When travelling in Morocco, you will come across the Hand of Fatima in jewellery shops (as beautiful pendants) or as door knockers on peoples homes – and it is used to ward off the evil eye. The Hand of Fatima, also known as Khamsa (meaning “five”), is named after Mohamed’s daughter, Fatima Zahra. Arab’s are quite superstitious and jealousy is a very common trait. Thus if you have a new job, a great career, a new house/car, or you are making lots of money, it is important to protect yourself from the evil eye of jealous neighbours. A malicious stare from a jealous person can cause illness, death, or just general bad luck. Now none of us want any of that!
In Arab tradition the number five is exemplified in the saying khamsa fi ainek (“five [fingers] in your eye”). Raising one’s right hand with the palm showing and the fingers slightly apart is part of this curse meant “to blind the aggressor.” Another formula uttered against the evil eye in Arabic, but without hand gestures, is khamsa wa-khamis (“five and Thursday”). As the fifth day of the week, Thursday is considered a good day for magic rites and pilgrimages to the tombs of revered saints to counteract the effects of the evil eye.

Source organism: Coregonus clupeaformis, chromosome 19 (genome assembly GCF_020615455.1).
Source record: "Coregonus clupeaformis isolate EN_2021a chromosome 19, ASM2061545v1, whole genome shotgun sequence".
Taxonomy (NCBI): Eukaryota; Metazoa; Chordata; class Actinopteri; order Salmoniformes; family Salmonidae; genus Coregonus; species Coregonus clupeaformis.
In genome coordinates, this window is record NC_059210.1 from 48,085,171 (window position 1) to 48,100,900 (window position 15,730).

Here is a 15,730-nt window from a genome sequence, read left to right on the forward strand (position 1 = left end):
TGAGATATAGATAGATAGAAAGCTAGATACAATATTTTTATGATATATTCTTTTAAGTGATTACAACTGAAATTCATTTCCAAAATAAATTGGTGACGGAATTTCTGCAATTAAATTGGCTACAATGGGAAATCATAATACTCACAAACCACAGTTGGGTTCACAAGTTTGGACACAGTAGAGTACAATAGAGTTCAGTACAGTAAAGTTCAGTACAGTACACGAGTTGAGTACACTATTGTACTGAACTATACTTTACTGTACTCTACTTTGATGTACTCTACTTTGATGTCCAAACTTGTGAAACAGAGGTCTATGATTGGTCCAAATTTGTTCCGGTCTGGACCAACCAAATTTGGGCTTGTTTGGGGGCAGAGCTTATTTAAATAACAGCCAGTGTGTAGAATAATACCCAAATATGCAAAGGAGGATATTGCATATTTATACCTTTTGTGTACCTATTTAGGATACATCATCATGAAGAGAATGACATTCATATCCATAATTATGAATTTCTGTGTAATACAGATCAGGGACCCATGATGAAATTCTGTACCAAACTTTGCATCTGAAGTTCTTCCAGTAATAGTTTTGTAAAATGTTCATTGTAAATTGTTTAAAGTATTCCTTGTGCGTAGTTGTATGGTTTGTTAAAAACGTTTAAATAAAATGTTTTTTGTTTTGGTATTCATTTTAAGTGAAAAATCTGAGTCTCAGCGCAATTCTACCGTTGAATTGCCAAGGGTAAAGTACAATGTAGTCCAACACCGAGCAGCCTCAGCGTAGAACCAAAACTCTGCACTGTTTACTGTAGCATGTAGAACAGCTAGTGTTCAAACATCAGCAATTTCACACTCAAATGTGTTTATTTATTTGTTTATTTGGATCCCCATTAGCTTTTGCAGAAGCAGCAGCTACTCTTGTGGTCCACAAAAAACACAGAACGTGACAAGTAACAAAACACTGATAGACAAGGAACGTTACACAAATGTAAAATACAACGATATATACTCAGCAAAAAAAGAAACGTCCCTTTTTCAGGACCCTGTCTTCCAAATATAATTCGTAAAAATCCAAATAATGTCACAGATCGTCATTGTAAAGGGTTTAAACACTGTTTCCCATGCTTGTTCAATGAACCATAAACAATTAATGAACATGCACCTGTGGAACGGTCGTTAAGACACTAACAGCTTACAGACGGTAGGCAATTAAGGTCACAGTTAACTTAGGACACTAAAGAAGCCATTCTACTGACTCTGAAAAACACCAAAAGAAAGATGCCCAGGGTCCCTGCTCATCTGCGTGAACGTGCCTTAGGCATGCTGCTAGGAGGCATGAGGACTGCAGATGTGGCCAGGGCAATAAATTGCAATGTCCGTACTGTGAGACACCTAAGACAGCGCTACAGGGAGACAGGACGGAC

The number five in Islam is connected to the open hand, the pentagram of the five senses, marriage, the Five Pillars of Islam, the five daily prayers, and the hand of Fatima.
The Hand of Fatima can also be found in Christianity and Judaism. Levantine Christians call it the hand of Mary, for the Virgin Mary. Jews refer to it as the hand of Miriam in remembrance of the biblical Miriam, sister of Moses and Aaron.
Egyptian women who live in baladi (“traditional”) urban quarters often make khamaysa which are amulets made up of five (khamsa) objects to attach to their children’s hair or black aprons. The five objects can be made of peppers, hands, circles, or stars hanging from hooks.
As for me….I just think it is a beautiful symbol… but I do have a couple of them sewn onto my handbag to protect it from evil eyes and hands!